One Way COVID-19 May Affect the Legal Industry

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The world is changing. The coronavirus is impacting all industries in unexpected ways and law firms are no exception.

Grounded in a long history, the legal industry still embraces what many consider “traditional” workplace practices and institutions. While efforts have been made to relax or modernize some of these practices (after all, England now only requires lawyers wear white wigs during criminal trials), many law firms are very much rooted in the way things have traditionally been done.

For example, many firms put a strong emphasis on fact-to-face time. Spending time in the office with partners and clients is an important part of their workplace culture. However, COVID-19 has ushered in a new social norm wherein companies need to put their employees’ health above the desire for face-to-face communication. The pandemic has forced many firms to allow any employee who can work from home to do so.

Experts predict that these changing attitudes towards remote work will not be a temporary transition for the legal industry, but a permanent one. Mark A. Cohen, CEO of Legal Mosaic, explained his prediction in a Forbes article, saying, “the coronavirus will turbocharge legal industry transformation. It will propel law into the digital age and reshape its landscape. The entire legal ecosystem will be affected—consumers, providers, the Academy, and the judicial system.”

While a shift towards work-from-home and flexible arrangements might be a big change for many legal firms, those that embrace this trend will be able to capitalize on many benefits. Below are just some of the ways legal firms stand to benefit from these changes.

1. Higher Employee Engagement

In an industry that has long been associated with long hours and high stress, work arrangements that allow employees to keep a healthier work-life balance can go a long way in improving engagement. Research has linked employee engagement to lower absenteeism and fewer errors. It is also liked with 17% higher productivity among employees and 21% higher profitability for the firm.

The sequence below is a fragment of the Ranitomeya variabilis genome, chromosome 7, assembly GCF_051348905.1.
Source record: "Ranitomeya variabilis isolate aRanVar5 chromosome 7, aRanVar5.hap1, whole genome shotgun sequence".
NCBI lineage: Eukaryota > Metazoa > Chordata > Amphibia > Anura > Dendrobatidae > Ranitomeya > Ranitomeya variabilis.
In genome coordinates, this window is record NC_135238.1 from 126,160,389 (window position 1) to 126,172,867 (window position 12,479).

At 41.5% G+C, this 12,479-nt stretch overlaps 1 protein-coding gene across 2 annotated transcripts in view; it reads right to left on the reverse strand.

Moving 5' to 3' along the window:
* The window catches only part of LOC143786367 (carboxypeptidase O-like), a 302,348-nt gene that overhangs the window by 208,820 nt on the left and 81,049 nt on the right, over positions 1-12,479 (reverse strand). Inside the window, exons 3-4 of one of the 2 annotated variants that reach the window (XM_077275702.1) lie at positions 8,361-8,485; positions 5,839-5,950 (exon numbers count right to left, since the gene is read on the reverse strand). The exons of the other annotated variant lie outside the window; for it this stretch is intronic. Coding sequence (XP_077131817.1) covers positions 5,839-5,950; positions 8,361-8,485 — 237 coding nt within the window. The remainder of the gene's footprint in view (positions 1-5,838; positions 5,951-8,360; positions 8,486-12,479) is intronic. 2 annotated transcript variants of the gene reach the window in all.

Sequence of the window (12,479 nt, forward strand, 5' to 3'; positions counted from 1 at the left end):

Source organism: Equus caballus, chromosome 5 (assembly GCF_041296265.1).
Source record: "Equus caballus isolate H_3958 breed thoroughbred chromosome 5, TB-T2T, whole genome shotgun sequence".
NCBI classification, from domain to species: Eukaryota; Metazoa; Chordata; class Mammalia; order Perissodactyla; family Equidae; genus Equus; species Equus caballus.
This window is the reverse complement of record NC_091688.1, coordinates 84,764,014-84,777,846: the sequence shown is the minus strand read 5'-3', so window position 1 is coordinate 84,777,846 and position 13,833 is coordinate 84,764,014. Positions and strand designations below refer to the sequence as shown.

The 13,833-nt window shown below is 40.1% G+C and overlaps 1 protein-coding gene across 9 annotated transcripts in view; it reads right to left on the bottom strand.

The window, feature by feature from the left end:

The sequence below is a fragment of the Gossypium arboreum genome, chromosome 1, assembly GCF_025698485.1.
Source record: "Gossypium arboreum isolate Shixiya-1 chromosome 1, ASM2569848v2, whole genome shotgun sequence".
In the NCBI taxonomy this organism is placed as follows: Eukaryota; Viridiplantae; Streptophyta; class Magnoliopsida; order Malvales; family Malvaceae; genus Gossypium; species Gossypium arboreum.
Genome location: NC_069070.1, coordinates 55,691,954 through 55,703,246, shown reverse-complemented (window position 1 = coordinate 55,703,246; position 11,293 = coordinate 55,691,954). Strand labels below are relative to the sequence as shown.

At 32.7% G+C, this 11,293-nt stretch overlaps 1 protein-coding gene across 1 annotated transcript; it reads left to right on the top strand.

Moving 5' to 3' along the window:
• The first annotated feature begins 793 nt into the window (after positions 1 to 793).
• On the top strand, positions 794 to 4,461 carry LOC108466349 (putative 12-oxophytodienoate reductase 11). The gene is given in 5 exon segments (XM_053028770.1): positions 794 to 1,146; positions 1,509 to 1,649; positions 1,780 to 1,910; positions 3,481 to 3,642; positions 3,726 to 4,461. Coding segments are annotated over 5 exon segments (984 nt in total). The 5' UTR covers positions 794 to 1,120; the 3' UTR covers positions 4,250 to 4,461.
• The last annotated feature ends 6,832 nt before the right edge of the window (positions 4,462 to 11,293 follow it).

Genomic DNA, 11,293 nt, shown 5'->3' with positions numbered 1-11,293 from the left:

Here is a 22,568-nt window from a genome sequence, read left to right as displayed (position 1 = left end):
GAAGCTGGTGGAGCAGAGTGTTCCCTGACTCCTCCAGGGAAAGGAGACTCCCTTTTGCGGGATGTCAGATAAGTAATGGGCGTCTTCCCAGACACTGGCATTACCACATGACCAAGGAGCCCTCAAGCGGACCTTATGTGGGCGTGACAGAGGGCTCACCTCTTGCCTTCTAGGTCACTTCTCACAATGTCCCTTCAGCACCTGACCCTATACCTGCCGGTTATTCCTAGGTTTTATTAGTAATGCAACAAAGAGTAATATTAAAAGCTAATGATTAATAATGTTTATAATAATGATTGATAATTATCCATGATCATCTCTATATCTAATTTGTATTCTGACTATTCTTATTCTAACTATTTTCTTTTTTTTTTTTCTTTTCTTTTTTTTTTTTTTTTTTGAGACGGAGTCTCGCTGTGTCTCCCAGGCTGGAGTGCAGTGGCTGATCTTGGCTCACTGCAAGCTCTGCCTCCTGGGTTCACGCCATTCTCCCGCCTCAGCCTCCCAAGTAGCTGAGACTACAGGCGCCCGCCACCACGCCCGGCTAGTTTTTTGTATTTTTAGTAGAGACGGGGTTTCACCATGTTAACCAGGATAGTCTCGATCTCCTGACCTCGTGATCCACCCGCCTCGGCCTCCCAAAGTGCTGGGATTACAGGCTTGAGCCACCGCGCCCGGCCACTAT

2. Lower Turnover

Higher employee engagement leads to lower employee turnover. According to Gallup, organizations in the top quartile of engagement have 24% lower turnover compared to those in the bottom quartile. When looking at organizations in industries with low turnover, the numbers are even more impressive, showing a 59% reduction in turnover between those in the top and bottom quartile.

Benefits that improve retention might be a smart investment for many organizations, as it’s estimated that turnover will cost U.S. organizations nearly $680 billion in 2020.

3. Better Applicants

Millennials and Gen Zers already make up the majority of the workforce. Research shows that these generations put a high value on flexibility and work-life balance. Law firms that work to provide some flexibility for their employees stand a better chance of attracting top applicants.

However, it’s important to note that it’s not just the younger generations looking for work-life balance. Workers from all generations will be attracted to a workplace that lets them pursue a career without needing to give up hobbies or family time.

While face-to-face time to connect with clients and partners is likely never going to completely disappear, ushering in new tools and technologies that allow employees to work from home when convenient will help modernize many legal firms and departments. The organizations that embrace this change might enjoy a workforce with higher engagement, lower turnover, and better quality applicants.